Dr. Stephanie Gray 26:45
that. Do you want to speak to any other age related vision changes? even speak to like cataracts or glaucoma or dry eyes? Or what other tips do you have? For our listeners?
Jake Steiner 26:55
The interesting thing about myopia is it's not really, there's nothing wrong with your eyes, right? It's a muscle spasm and unhealthy eye adjusting glaucoma. There's a medical condition where I'm not schooled or educated on so I can't comment on. But a super common thing is presbyopia, which is your near vision goes away, you can't see clearly up close anymore. And what happens is the lens in the eye that we're talking about that flexible lens, it's super cool with that soccer muscle around it, that lens hardens with age. So the most is to work harder to shape the lens. So you can see as clearly as close at a certain age, like I'm close to 50. So I'm supposed to be in that age range, where I'm like, reading glasses for a large majority of people that I interact with. And that's a really large group. Nobody needs reading glasses at any age. So I'm not claiming anything here other than you may be able to avoid reading glasses by not wearing reading glasses if you don't really need them.
And practicing better habits like better lighting. When you're reading a book, instead of reading in a dark room, read it next to natural ambient lighting, adjust the distance to it, if you do need reading glasses were the lowest diopters possible. Because the more diopters of reading glasses you wear, the less that muscle has to work, the less the lens is being shaped that more easily that lens hardens, and the more you become dependent on reading glasses, and I'm no expert, right, except that I'm getting old. So I'm seeing it happen on myself. The more we can avoid these dependencies, it seems the more we maintain our ability to use our bodies, the less we are affected by age in a lot of ways. So I always caution people to not reach for the glasses unless they need them. Because once they do, they tend to become dependent on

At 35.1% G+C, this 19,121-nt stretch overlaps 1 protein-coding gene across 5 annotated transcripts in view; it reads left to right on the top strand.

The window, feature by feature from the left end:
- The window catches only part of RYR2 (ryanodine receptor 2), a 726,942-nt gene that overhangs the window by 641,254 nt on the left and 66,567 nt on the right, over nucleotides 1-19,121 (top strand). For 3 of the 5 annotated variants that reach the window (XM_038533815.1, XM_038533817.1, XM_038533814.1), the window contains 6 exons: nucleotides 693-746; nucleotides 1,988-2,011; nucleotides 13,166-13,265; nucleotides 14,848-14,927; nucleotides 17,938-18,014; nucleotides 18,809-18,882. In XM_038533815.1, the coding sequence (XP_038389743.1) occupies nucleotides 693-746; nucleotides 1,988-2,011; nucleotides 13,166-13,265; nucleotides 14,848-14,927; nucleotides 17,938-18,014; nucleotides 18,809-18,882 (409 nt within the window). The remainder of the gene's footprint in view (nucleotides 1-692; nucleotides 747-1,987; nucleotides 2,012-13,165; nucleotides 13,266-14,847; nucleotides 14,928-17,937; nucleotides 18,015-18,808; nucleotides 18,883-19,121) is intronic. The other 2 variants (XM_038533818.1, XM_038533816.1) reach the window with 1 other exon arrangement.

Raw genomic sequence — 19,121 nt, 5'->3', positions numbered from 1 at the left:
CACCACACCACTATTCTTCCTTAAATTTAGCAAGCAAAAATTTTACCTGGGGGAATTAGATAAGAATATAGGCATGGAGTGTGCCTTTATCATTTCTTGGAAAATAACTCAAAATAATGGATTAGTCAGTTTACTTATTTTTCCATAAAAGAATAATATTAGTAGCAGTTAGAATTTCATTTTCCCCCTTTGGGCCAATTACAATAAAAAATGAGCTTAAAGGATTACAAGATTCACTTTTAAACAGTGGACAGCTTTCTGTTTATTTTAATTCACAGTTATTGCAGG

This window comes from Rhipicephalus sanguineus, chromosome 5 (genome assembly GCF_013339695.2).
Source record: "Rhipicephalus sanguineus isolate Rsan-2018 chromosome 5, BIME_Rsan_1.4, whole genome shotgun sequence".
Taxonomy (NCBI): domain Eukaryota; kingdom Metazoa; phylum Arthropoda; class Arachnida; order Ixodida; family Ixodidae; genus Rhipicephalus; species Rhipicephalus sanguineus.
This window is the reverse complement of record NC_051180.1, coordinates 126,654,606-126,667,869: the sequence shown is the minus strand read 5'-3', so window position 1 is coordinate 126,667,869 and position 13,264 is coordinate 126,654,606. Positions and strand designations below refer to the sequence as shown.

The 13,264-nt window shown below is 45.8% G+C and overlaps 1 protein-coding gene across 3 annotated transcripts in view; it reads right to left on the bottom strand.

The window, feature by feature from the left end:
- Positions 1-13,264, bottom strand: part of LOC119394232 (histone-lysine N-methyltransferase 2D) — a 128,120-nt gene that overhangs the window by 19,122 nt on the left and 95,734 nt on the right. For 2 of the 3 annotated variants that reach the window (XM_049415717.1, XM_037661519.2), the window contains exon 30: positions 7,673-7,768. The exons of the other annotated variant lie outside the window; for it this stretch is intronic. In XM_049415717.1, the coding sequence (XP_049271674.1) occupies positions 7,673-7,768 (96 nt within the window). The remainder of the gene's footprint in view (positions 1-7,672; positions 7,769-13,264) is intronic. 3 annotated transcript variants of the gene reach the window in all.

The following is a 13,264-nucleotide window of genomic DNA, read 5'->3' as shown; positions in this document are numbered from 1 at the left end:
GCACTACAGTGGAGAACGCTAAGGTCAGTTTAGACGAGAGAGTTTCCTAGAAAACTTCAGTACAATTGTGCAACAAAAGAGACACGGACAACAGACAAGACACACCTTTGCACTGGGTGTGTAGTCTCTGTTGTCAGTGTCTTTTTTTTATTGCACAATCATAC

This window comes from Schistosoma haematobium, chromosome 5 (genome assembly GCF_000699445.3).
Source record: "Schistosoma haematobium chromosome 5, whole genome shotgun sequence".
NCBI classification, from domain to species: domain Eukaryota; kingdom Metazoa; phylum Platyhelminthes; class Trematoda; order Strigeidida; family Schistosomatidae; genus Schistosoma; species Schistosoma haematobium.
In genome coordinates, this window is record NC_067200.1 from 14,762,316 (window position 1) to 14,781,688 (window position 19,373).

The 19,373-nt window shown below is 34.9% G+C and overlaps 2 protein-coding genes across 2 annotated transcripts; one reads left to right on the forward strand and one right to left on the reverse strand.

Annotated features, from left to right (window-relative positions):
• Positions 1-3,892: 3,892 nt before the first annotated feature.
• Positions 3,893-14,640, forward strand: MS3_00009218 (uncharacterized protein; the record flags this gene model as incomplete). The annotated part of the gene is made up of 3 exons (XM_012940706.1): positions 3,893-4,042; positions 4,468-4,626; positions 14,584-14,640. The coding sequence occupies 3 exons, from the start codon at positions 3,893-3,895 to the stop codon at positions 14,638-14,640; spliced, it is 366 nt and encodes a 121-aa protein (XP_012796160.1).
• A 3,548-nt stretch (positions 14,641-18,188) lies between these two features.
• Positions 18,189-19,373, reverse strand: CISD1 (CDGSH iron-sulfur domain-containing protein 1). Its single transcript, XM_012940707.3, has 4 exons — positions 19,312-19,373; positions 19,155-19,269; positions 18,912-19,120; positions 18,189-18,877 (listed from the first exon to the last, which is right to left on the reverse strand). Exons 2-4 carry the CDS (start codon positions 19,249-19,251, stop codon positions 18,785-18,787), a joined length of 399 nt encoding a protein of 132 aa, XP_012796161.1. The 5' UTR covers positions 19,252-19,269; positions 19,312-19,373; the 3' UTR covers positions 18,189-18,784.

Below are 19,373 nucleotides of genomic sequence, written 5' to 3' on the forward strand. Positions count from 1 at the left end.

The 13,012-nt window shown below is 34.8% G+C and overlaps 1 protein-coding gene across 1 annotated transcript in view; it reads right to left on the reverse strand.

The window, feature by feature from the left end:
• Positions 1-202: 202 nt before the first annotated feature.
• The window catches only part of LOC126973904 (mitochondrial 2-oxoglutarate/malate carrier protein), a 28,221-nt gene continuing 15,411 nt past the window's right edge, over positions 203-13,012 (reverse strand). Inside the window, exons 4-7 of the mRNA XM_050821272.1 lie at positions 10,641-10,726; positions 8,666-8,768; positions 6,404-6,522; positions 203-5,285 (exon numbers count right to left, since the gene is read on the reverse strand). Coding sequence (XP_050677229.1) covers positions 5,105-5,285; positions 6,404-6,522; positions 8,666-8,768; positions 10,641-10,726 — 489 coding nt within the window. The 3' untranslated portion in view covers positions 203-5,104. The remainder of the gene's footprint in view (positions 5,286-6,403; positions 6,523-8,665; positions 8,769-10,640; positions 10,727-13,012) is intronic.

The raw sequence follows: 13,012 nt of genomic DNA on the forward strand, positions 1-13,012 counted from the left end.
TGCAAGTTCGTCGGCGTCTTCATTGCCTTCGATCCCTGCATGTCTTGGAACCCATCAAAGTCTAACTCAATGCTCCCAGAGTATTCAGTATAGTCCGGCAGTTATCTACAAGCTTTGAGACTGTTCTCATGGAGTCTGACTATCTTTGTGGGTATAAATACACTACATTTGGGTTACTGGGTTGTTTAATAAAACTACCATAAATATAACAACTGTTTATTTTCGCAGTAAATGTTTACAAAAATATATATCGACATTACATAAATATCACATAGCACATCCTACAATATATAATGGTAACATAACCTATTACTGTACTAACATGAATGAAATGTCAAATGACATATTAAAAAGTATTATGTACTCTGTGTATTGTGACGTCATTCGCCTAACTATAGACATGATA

Dr. Stephanie Gray 28:43
Well tell us about this, you say you have kind of this this forum where individuals can ask questions and whatnot. Tell us about your website. Do you have programs there that help patients or patients or patients help individuals kind of learn how to reduce their diopters are tell us about your website.
Jake Steiner 28:57
So there is a terrifying website called end myopia.org that I've made, and that's been living for many, many years. So there's a bazillion articles on there. We have a big Facebook group, we have a even bigger forum, we've got a terrible YouTube channel with my face on it. We've got all kinds of resources to help people connect with other people on a similar journey. Right? Because it's, like you said, the reactions ranged from it's too good to be true to this can't be true to this is daunting. And it's really nice to just kind of have a little free seven day email guide that walks you through the basic steps. And then join the forum, join the Facebook group, do some reading, think of it as a project, right? Like it's not an article of these five magical steps to fix your eyes. It's more of an exploration of making yourself better. And if you take a month or two, you're definitely going to get to the point where you can you can reduce depending on these things.
Dr. Stephanie Gray 29:49
Very cool. Now on your site do you have Is there a quiz? Like are my eyes broken?
Jake Steiner 29:54
There is experimentally play around with stuff so I'm not an expert on these terrible things of the inner But people ask recurring questions a lot. So I played with this quiz idea. If you take the quiz, which you don't need to doesn't lead, you don't have to sign up with your email anything, it will, based on the diopters that you have, it will show you a lot of other people who had a similar diopter range and stories of how they improved from there. It's a nice, like, if you're at minus six, right now, you take the quiz, you end up on a page that shows you all the people that are not all of them. But a lot of the people that have interacted with it started minus six, whether it's Facebook posts, or whether that's podcast episodes we did with them. So it kind of gives you a nice starting point of, Hey, there's this person, and they started here. And here's what they did. And here's what they're currently so it's nice,
Dr. Stephanie Gray 30:41
very cool. Well, I ask all of my guests what their top longevity tip would be. So what is your absolute top longevity tip?
Jake Steiner 30:48
Stay away from sugar and plenty of sports.
Dr. Stephanie Gray 30:51